In the winter the giant cascading waterfalls freeze and ice climbers can be seen making their way to the top. The vivid blue colour of the frozen falls is a site in itself. Crampon’s for your boots is a pretty good idea though as the trail is fairly iced over. In the summer the stunning blue water rages over the rocks creating a therapeutic sound and some very alluring natural eye candy.
If you’re feeling a bit more keen to see more, continue on the trail past the last (and largest) waterfall. This trail will take you up to the Ink Pots. A stunning collection of crystal clear mineral pools with stunning shades of green and blue. To hike to just the lower and upper falls it will take anywhere from 2 to 2.5 hours round trip. To carry on beyond the upper falls to the Ink Pots you’ll want to tack on another 2 hours or so.
This is one of our first hikes near Banff that we did together when we first started dating and it’s a Canmore classic! Located just outside of the Banff National Park gates, it’s probably one of the easiest and best hikes to do.
To reach the trailhead, drive around 4.5km’s south of Canmore on the Smith-Dorrien-Spray Lakes Road. Also known as Highway 742…if highways can even be dirt roads. You’re gonna need a car wash afterward. To reach this road you can follow the signs for the Canmore Nordic Centre. Eventually, you’ll reach the end of the pavement just past the Nordic Center, where you’ll see a sign for Grassi Lakes. In about 500 meters the trail will appear on the right.
The entire hike takes probably around an hour. There are two ways up, the ‘hard’ way and the ‘easy’ way.
We put these in brackets because the hard was is in no way difficult and is a lot more scenic. The easy way to the top is literally down a service road. Whenever we take people on this trail we choose to take the hard way up and the easy way down to make it more of a loop. You’ll see signs along the trail for the ‘hard’ way and just follow that.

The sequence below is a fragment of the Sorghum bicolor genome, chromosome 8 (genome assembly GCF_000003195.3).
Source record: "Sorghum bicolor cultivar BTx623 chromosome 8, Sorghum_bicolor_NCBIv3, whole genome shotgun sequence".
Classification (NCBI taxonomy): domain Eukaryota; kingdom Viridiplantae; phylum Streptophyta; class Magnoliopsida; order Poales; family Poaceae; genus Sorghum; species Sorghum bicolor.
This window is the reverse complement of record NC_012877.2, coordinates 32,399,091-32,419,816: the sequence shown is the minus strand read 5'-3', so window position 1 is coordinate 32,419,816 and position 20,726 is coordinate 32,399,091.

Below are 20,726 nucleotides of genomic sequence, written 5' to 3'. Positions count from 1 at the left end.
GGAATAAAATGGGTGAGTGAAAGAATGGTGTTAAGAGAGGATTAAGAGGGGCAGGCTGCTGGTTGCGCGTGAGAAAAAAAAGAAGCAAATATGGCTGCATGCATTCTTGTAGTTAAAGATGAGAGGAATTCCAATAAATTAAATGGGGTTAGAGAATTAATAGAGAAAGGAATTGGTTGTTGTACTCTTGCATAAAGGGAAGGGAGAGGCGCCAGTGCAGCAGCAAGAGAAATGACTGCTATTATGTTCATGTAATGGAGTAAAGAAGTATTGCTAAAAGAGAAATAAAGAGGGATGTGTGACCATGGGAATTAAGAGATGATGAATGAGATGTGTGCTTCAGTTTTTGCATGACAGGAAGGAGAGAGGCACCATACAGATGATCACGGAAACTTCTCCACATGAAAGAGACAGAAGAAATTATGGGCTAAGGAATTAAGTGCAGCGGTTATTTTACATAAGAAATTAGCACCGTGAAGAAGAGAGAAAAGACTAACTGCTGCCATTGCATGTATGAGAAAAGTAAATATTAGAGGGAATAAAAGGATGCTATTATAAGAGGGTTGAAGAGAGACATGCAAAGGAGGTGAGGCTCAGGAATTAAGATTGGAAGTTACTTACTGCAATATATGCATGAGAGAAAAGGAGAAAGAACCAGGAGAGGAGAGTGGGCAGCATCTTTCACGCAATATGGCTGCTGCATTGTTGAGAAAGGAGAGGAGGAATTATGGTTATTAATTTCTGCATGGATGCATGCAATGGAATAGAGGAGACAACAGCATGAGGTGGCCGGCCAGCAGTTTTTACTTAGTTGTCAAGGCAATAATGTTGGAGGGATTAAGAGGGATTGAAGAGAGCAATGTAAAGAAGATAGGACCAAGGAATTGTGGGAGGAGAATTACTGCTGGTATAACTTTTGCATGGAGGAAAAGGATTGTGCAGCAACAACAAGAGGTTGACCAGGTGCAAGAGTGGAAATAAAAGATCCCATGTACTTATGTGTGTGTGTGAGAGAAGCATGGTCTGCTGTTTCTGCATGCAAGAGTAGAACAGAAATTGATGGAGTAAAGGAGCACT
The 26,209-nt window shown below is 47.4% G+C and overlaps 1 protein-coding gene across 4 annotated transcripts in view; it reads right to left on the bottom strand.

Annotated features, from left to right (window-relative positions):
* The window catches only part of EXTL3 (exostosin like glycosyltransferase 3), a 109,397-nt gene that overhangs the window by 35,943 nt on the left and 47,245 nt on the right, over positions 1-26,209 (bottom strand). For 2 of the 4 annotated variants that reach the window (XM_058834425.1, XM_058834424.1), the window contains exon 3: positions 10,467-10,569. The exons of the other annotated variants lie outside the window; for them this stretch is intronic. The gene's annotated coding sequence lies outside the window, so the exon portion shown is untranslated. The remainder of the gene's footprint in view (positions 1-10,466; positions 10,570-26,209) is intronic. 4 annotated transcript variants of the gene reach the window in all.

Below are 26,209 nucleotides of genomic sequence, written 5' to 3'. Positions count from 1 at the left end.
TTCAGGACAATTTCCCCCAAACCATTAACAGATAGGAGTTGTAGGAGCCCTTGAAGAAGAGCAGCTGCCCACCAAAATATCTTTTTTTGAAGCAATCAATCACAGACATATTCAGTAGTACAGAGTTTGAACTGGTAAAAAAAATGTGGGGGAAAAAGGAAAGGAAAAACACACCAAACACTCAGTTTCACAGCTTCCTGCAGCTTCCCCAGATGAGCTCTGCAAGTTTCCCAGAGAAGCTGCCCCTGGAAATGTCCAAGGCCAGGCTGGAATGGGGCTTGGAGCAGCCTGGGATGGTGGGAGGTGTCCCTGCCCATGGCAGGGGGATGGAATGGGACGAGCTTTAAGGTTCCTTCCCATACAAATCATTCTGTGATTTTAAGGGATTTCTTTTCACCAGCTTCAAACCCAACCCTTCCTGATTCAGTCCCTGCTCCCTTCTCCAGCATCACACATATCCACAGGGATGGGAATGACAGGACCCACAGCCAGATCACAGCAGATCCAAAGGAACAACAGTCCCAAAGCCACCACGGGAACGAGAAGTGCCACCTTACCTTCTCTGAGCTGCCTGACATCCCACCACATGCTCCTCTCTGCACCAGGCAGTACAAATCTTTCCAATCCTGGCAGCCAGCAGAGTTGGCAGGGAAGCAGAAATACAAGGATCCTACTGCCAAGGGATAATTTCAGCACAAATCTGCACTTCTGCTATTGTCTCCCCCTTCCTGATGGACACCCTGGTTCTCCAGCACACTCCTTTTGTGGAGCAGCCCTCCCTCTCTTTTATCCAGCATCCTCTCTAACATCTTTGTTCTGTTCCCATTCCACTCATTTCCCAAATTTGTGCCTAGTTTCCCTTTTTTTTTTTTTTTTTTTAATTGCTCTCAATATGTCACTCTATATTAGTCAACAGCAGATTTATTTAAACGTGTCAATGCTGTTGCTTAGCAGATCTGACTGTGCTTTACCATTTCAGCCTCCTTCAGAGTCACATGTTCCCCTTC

Along the trail, you pass little waterfalls and openings in the trees that showcase the beauty that is Canmore and the Rockies. Once at the top the coloured pools become the focus of your attention. Their unique colour surrounded by massive walls of rock are truly stunning. Bring a picnic basket and spend some time around the area. If you’re a climber bring your equipment as there are plenty of places for you to climb!
Chester lake is a pretty mild hike with some pretty epic views. The lake itself is nestled right in the middle of towering mountains and amazing alpine fields. This hike can be accessed via the Smith-Dorian/Spray Lakes road in Kananaskis. It’s pretty well marked so you shouldn’t miss it, it’s around 20km north from the Kananaskis Lakes.
The hike itself is around 10km and can take anywhere from 4-5 hours depending on the person. The steepest part of the hike is right at the beginning and then it levels out.
Located directly in Banff at the base of Sulphur Mountain, this is one of our new favourite hikes. The base of Sulphur Mountain is also home to a popular tourist destination: the Cave and Basin. No, you cannot swim in these natural hot springs. A long time ago you were able to sit in and enjoy these springs but recently a rare snail was found living in the bubbling blue water, so human entry is no longer allowed. Nor are you allowed to touch the water, so be cautious of that.
I know you want to feel how warm the water actually is but please don’t!